The GeeksverseG.I. Joe: A Real American Hero #162

G.I. Joe: A Real American Hero #162
Published on Friday, January 28, 2011 by

Written by: Larry Hama
Penciled by: S L Gallant
Inked by: Gary Erskine
Colored by: J. Brown
Lettered by: Shawn Lee
Cover Art: A- Herb Trimpe w/ Andrew Crossley; B- Rod Whigham w/ Andrew Crossley
Editor: Carlos Guzman

This series is getting better. It’s still not up to the bar set by issue #156, but it’s definately better then the issues following 156. The pacing seems to have slowed down, not losing alot of the story like it had been. It’s still too much like the later half of Marvel’s Joe run for my tastes. But if you were a fan of that era, then you’ll be a fan of the continuing series.

There was too many “seriously?” moments for me in this issue. It was somewhat enjoyable though. It did take me back to those early days. I just wish that Hama would change up the story style to take me back to when G.I. Joe was my favorite book and not one I collected because I had been doing it for so long.

By “seriously?” moments I mean there are those scenes in the story that make you go “huh”? That you can’t believe it’s happening, that go beyond the bounds of acceptability.

Cobra Commander and the others are supposed to be traveling in secret and they drive a Maggot tank from Newark Airport to Broca Beach? Lady Jaye and Torpedo are trailing the Baroness in a VAMP?

Those kind of moments, even though the book has a feeling of craziness, just take you out of the story. They are a bit too much.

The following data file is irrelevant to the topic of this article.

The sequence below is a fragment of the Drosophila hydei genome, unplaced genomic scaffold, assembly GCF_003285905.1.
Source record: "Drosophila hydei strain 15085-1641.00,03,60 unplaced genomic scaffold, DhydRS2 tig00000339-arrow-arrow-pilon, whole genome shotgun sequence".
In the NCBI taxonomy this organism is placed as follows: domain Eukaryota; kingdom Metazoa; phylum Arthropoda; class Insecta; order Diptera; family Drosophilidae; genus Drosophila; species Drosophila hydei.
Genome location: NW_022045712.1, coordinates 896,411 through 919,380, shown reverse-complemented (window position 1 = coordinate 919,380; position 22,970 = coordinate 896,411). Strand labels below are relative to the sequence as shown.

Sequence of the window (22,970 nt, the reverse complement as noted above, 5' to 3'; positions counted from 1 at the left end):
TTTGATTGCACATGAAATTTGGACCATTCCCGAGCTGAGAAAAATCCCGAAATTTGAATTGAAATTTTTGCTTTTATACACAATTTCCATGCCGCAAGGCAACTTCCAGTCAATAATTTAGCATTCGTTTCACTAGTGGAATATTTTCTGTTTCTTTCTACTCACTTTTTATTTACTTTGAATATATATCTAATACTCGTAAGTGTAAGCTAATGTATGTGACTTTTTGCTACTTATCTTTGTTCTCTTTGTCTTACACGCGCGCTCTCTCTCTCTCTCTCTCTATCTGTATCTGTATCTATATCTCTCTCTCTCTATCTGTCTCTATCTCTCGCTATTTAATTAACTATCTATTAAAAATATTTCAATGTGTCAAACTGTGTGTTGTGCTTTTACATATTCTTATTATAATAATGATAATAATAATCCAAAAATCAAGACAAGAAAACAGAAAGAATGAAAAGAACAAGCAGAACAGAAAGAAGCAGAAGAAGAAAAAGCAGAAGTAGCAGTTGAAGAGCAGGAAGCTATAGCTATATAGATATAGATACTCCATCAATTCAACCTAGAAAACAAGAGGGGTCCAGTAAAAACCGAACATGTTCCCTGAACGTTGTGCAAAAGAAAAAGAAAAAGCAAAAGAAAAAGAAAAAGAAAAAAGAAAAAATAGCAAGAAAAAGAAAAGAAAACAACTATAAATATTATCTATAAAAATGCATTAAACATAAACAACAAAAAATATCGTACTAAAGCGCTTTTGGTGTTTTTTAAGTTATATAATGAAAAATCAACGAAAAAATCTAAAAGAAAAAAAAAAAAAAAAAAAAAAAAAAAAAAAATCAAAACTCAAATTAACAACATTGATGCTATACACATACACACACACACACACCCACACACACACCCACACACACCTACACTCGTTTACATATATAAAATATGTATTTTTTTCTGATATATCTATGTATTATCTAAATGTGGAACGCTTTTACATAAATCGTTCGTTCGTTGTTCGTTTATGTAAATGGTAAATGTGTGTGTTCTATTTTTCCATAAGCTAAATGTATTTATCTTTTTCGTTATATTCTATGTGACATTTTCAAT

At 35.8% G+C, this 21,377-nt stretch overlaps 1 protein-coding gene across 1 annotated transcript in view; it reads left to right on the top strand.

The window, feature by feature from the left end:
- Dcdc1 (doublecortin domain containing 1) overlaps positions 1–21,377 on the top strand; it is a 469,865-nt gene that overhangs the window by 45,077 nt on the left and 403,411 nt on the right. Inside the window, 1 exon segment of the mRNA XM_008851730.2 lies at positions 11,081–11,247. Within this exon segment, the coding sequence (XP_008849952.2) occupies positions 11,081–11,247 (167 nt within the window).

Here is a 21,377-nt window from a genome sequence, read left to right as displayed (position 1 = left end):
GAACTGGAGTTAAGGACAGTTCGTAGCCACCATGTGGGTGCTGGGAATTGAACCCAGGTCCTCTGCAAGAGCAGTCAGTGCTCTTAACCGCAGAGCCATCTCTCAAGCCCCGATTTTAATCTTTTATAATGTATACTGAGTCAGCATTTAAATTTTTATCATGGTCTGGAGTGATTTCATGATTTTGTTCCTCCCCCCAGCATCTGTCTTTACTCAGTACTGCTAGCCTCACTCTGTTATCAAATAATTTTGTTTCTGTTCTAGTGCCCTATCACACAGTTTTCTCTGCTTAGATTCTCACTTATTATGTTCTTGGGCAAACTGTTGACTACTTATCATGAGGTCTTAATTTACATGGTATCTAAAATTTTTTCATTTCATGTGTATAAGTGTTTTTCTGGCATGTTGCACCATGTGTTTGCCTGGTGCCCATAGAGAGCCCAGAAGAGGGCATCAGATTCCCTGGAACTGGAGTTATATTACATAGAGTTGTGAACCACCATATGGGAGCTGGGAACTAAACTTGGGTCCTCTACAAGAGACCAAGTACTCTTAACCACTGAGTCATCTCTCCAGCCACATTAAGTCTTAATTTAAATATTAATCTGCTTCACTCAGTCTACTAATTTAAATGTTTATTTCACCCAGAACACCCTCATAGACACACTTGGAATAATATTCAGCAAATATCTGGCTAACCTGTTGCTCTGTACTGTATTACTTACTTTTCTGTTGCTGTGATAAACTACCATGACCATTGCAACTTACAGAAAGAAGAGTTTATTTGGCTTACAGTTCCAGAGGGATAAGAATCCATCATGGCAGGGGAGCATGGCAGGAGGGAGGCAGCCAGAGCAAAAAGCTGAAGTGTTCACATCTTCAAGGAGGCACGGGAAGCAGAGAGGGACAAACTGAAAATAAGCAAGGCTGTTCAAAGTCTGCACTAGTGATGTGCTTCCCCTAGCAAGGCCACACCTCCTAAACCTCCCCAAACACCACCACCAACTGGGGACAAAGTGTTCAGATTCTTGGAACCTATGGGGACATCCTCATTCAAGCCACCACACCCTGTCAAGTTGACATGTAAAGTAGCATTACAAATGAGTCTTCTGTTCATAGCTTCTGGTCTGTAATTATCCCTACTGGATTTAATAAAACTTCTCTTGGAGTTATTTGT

Although there is a nice fight between Lady Jaye and the Baroness. It was great to see Lady Jaye, always one of my favorites, taking the victory. The Baroness may have been taking lessons from Billy, a ninja, but looks like Lady Jaye may have been taking some lessons from Flint.

I like how Hama has retroactively moved the story up the real timeline, using a Jersey Shore reference to place the book in our relative years and not a straight continuation from the early 90s. It’s a smart move, allowing him to keep the story fairly fresh.

Gallant’s changed his style a little from the Origins issues he did. I’m not sure if it’s a change on his part, or just Erksine’s inks. It has a feel like it was from the 80s/early 90s. It looks out of place compared to the other comics out there, but it works with this title as everything about it has a nostalgia feel to it.

G.I. Joe: A Real American Hero #162 receives
3.5 out of 5

It’s a nostalgia trip, I just wish it was a little bit better of one.

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